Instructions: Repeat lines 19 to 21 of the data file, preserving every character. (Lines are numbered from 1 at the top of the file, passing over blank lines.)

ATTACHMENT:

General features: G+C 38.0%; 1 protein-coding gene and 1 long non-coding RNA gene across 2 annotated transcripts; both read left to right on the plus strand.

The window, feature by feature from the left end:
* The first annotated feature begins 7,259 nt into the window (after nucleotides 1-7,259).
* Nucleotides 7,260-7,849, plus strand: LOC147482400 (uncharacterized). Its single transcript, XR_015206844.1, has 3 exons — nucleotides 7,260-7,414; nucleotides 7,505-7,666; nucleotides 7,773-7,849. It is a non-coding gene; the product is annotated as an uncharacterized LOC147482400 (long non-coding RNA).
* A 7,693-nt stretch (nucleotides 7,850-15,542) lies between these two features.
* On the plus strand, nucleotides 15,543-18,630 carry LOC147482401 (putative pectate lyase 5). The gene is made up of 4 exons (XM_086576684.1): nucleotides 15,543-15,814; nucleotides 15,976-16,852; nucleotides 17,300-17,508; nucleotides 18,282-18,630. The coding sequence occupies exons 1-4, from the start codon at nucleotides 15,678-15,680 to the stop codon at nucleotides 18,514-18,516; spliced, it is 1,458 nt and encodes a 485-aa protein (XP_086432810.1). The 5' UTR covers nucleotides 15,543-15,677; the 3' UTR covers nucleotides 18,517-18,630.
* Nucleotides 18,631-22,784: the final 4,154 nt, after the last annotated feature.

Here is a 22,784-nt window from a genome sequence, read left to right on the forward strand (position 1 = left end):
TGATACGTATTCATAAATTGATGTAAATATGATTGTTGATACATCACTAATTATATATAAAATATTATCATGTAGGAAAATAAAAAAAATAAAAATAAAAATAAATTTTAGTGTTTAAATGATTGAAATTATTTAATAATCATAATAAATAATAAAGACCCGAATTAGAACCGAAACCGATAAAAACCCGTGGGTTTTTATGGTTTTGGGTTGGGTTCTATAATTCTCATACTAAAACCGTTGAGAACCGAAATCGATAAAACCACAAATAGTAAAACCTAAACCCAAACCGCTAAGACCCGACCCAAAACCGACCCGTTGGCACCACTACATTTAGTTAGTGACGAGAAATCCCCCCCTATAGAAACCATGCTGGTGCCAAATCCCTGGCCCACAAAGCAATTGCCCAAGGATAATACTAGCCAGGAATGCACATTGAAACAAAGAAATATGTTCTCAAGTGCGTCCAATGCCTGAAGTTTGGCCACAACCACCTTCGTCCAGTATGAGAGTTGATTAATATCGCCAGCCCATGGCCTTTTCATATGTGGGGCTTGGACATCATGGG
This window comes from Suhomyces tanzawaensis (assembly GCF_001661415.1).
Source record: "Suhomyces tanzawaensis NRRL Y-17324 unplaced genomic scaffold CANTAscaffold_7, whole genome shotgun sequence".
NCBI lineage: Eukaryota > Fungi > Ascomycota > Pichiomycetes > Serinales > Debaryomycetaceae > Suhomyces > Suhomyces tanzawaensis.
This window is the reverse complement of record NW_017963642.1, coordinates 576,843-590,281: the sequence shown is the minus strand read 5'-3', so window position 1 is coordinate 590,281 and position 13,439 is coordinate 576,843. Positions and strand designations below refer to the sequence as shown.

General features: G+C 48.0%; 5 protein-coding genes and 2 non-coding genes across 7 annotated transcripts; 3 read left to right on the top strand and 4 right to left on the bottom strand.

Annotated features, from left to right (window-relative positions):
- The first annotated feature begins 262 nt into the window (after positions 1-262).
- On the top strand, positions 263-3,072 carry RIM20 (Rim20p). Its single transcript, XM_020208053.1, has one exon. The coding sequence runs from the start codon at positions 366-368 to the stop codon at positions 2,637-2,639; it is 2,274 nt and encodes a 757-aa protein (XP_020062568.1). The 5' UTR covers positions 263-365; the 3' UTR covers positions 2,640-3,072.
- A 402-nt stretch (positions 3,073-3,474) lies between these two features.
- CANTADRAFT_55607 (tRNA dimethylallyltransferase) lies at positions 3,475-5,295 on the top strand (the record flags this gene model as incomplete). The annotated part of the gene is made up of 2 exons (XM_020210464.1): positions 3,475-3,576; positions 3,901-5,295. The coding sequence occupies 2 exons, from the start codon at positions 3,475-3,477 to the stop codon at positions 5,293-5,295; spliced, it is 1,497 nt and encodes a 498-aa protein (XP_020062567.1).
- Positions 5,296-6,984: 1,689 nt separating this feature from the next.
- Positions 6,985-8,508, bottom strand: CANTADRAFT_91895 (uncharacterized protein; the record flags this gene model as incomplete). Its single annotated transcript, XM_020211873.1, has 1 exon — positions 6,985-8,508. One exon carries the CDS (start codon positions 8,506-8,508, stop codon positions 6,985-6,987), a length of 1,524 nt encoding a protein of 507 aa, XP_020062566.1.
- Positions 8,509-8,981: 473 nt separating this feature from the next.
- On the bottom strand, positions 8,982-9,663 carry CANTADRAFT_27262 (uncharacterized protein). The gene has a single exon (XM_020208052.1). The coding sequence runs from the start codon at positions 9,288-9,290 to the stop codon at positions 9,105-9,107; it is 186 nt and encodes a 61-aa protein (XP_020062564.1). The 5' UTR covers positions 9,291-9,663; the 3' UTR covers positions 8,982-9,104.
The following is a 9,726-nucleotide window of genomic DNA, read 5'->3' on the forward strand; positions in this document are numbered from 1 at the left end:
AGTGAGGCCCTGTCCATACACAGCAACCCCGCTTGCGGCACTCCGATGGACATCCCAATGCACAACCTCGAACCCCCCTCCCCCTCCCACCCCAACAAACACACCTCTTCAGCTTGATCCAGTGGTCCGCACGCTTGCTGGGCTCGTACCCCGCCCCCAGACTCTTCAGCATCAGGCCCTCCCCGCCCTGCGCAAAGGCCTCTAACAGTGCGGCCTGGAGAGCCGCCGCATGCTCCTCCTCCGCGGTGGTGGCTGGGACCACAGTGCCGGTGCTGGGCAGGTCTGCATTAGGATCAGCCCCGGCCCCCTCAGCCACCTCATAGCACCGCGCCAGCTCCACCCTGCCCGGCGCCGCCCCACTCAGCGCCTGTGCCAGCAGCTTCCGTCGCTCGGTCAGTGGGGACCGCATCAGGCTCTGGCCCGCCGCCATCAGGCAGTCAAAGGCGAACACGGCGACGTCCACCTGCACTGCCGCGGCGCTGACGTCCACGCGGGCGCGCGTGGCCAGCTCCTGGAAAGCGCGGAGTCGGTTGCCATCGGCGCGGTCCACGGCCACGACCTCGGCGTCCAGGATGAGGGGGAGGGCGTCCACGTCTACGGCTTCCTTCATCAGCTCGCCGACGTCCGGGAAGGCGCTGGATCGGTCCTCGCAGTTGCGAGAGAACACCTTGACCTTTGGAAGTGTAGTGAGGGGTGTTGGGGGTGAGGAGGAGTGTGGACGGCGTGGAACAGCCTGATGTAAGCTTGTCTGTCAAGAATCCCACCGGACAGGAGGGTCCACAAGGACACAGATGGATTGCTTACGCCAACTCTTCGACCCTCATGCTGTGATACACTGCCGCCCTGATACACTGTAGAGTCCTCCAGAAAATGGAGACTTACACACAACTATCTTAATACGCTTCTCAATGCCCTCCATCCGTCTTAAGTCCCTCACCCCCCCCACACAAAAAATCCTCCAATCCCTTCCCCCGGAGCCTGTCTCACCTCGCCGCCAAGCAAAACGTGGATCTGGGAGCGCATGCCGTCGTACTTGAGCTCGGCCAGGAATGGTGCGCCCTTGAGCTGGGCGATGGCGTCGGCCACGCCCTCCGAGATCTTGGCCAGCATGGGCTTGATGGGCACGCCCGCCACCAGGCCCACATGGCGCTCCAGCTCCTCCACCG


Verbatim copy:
- CANTADRAFT_55607 (tRNA dimethylallyltransferase) lies at positions 3,475-5,295 on the top strand (the record flags this gene model as incomplete). The annotated part of the gene is made up of 2 exons (XM_020210464.1): positions 3,475-3,576; positions 3,901-5,295. The coding sequence occupies 2 exons, from the start codon at positions 3,475-3,477 to the stop codon at positions 5,293-5,295; spliced, it is 1,497 nt and encodes a 498-aa protein (XP_020062567.1).
- Positions 5,296-6,984: 1,689 nt separating this feature from the next.
- Positions 6,985-8,508, bottom strand: CANTADRAFT_91895 (uncharacterized protein; the record flags this gene model as incomplete). Its single annotated transcript, XM_020211873.1, has 1 exon — positions 6,985-8,508. One exon carries the CDS (start codon positions 8,506-8,508, stop codon positions 6,985-6,987), a length of 1,524 nt encoding a protein of 507 aa, XP_020062566.1.